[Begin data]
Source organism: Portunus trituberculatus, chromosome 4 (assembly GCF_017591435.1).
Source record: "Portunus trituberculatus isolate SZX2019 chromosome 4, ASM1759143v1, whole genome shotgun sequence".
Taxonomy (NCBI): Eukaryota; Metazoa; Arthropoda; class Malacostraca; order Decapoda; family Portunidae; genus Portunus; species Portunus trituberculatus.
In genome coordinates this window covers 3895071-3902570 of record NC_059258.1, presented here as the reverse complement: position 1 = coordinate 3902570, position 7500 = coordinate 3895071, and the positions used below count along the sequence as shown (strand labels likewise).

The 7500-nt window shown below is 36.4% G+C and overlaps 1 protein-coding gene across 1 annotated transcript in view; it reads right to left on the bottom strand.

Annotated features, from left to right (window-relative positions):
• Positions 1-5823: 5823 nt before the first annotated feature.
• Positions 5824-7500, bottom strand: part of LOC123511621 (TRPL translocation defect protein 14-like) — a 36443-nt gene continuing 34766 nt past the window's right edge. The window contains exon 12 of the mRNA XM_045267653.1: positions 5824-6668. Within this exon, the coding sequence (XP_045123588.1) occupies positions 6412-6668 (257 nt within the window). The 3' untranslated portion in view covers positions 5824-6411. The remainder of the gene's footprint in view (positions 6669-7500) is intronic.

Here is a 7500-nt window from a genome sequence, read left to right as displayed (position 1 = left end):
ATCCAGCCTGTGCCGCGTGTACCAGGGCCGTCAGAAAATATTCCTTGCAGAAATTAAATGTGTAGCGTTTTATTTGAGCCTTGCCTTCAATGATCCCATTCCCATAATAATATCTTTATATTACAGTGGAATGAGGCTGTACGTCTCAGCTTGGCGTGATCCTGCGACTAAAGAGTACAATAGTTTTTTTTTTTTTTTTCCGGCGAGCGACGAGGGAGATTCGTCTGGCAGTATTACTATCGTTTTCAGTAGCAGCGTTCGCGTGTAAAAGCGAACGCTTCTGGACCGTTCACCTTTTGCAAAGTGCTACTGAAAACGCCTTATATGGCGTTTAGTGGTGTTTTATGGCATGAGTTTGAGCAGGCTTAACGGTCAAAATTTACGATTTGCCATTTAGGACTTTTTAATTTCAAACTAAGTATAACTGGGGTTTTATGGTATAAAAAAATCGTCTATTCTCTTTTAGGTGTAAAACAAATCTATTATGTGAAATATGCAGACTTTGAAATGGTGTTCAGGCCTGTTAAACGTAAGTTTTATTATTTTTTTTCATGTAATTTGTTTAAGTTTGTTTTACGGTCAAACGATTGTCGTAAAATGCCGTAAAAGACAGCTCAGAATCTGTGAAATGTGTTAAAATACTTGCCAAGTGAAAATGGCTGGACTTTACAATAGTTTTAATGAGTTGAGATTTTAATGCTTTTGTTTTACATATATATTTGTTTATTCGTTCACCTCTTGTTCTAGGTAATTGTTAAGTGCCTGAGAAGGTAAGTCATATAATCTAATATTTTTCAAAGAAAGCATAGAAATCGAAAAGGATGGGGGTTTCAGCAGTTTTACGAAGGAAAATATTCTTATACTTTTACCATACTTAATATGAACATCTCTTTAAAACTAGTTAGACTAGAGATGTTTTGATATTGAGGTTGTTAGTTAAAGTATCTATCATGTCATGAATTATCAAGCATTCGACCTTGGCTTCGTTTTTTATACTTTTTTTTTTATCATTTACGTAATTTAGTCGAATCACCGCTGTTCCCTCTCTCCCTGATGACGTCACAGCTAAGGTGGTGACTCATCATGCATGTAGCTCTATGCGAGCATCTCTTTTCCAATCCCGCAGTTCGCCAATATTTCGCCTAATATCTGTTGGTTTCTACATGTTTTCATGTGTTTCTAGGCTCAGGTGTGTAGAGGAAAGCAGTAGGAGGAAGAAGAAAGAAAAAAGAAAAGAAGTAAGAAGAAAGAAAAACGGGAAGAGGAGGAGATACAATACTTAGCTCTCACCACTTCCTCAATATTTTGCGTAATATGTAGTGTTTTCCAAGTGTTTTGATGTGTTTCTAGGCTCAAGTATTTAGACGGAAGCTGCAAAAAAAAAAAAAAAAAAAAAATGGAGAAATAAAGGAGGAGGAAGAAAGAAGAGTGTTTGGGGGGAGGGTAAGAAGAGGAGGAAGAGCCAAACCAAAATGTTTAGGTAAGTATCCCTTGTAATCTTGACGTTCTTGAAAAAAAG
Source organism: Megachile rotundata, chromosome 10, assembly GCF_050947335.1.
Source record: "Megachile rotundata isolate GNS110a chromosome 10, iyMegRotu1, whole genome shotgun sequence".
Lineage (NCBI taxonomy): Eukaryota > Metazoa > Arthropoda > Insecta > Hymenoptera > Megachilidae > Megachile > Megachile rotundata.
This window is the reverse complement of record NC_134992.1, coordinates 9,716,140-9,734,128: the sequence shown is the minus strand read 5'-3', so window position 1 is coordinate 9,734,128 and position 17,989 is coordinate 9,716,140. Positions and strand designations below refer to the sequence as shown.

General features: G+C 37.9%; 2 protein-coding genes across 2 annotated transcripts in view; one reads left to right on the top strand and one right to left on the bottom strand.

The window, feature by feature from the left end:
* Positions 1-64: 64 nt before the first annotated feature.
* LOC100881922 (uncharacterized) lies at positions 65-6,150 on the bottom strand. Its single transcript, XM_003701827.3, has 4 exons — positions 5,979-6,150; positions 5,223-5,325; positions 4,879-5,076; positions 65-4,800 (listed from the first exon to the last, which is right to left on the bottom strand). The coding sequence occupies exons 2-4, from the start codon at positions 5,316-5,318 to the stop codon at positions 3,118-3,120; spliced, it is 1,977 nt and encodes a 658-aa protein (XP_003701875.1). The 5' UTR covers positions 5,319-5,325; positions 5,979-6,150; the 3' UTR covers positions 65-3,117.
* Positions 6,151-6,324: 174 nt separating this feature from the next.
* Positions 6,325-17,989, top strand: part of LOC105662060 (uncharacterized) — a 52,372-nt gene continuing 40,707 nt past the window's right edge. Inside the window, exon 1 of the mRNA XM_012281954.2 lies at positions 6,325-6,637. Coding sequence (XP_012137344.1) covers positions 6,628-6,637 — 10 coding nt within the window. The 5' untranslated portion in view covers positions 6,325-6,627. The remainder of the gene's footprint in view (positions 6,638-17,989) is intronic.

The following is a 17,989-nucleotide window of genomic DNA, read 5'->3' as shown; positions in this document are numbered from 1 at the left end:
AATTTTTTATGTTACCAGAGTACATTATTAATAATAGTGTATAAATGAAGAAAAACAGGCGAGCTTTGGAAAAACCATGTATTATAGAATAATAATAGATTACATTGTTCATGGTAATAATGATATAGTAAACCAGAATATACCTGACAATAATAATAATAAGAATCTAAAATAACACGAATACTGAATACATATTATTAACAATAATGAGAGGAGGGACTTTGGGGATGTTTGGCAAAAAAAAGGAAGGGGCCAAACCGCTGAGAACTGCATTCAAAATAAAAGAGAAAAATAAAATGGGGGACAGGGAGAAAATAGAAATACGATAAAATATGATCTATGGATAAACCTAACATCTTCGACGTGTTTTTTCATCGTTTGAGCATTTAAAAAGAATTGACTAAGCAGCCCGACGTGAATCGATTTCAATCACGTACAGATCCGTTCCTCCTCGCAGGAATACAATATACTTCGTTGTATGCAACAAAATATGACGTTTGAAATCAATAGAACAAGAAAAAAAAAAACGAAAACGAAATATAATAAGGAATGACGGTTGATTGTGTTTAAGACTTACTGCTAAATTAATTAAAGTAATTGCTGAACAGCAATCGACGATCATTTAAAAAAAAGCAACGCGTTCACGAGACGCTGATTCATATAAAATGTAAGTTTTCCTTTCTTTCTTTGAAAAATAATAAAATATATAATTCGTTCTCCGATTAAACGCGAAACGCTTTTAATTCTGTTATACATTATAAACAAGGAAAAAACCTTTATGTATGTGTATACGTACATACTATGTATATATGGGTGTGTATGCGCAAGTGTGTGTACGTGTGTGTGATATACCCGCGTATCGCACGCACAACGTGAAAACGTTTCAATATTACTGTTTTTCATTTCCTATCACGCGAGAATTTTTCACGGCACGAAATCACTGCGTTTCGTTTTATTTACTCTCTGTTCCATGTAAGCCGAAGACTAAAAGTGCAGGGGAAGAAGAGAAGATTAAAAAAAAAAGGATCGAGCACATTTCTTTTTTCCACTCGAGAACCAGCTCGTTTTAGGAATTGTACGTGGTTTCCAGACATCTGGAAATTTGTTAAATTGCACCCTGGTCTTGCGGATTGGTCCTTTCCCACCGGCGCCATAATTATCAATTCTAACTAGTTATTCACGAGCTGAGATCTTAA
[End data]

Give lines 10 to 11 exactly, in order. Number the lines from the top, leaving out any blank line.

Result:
ATCCAGCCTGTGCCGCGTGTACCAGGGCCGTCAGAAAATATTCCTTGCAGAAATTAAATGTGTAGCGTTTTATTTGAGCCTTGCCTTCAATGATCCCATTCCCATAATAATATCTTTATATTACAGTGGAATGAGGCTGTACGTCTCAGCTTGGCGTGATCCTGCGACTAAAGAGTACAATAGTTTTTTTTTTTTTTTTCCGGCGAGCGACGAGGGAGATTCGTCTGGCAGTATTACTATCGTTTTCAGTAGCAGCGTTCGCGTGTAAAAGCGAACGCTTCTGGACCGTTCACCTTTTGCAAAGTGCTACTGAAAACGCCTTATATGGCGTTTAGTGGTGTTTTATGGCATGAGTTTGAGCAGGCTTAACGGTCAAAATTTACGATTTGCCATTTAGGACTTTTTAATTTCAAACTAAGTATAACTGGGGTTTTATGGTATAAAAAAATCGTCTATTCTCTTTTAGGTGTAAAACAAATCTATTATGTGAAATATGCAGACTTTGAAATGGTGTTCAGGCCTGTTAAACGTAAGTTTTATTATTTTTTTTCATGTAATTTGTTTAAGTTTGTTTTACGGTCAAACGATTGTCGTAAAATGCCGTAAAAGACAGCTCAGAATCTGTGAAATGTGTTAAAATACTTGCCAAGTGAAAATGGCTGGACTTTACAATAGTTTTAATGAGTTGAGATTTTAATGCTTTTGTTTTACATATATATTTGTTTATTCGTTCACCTCTTGTTCTAGGTAATTGTTAAGTGCCTGAGAAGGTAAGTCATATAATCTAATATTTTTCAAAGAAAGCATAGAAATCGAAAAGGATGGGGGTTTCAGCAGTTTTACGAAGGAAAATATTCTTATACTTTTACCATACTTAATATGAACATCTCTTTAAAACTAGTTAGACTAGAGATGTTTTGATATTGAGGTTGTTAGTTAAAGTATCTATCATGTCATGAATTATCAAGCATTCGACCTTGGCTTCGTTTTTTATACTTTTTTTTTTATCATTTACGTAATTTAGTCGAATCACCGCTGTTCCCTCTCTCCCTGATGACGTCACAGCTAAGGTGGTGACTCATCATGCATGTAGCTCTATGCGAGCATCTCTTTTCCAATCCCGCAGTTCGCCAATATTTCGCCTAATATCTGTTGGTTTCTACATGTTTTCATGTGTTTCTAGGCTCAGGTGTGTAGAGGAAAGCAGTAGGAGGAAGAAGAAAGAAAAAAGAAAAGAAGTAAGAAGAAAGAAAAACGGGAAGAGGAGGAGATACAATACTTAGCTCTCACCACTTCCTCAATATTTTGCGTAATATGTAGTGTTTTCCAAGTGTTTTGATGTGTTTCTAGGCTCAAGTATTTAGACGGAAGCTGCAAAAAAAAAAAAAAAAAAAAAATGGAGAAATAAAGGAGGAGGAAGAAAGAAGAGTGTTTGGGGGGAGGGTAAGAAGAGGAGGAAGAGCCAAACCAAAATGTTTAGGTAAGTATCCCTTGTAATCTTGACGTTCTTGAAAAAAAG
Source organism: Megachile rotundata, chromosome 10, assembly GCF_050947335.1.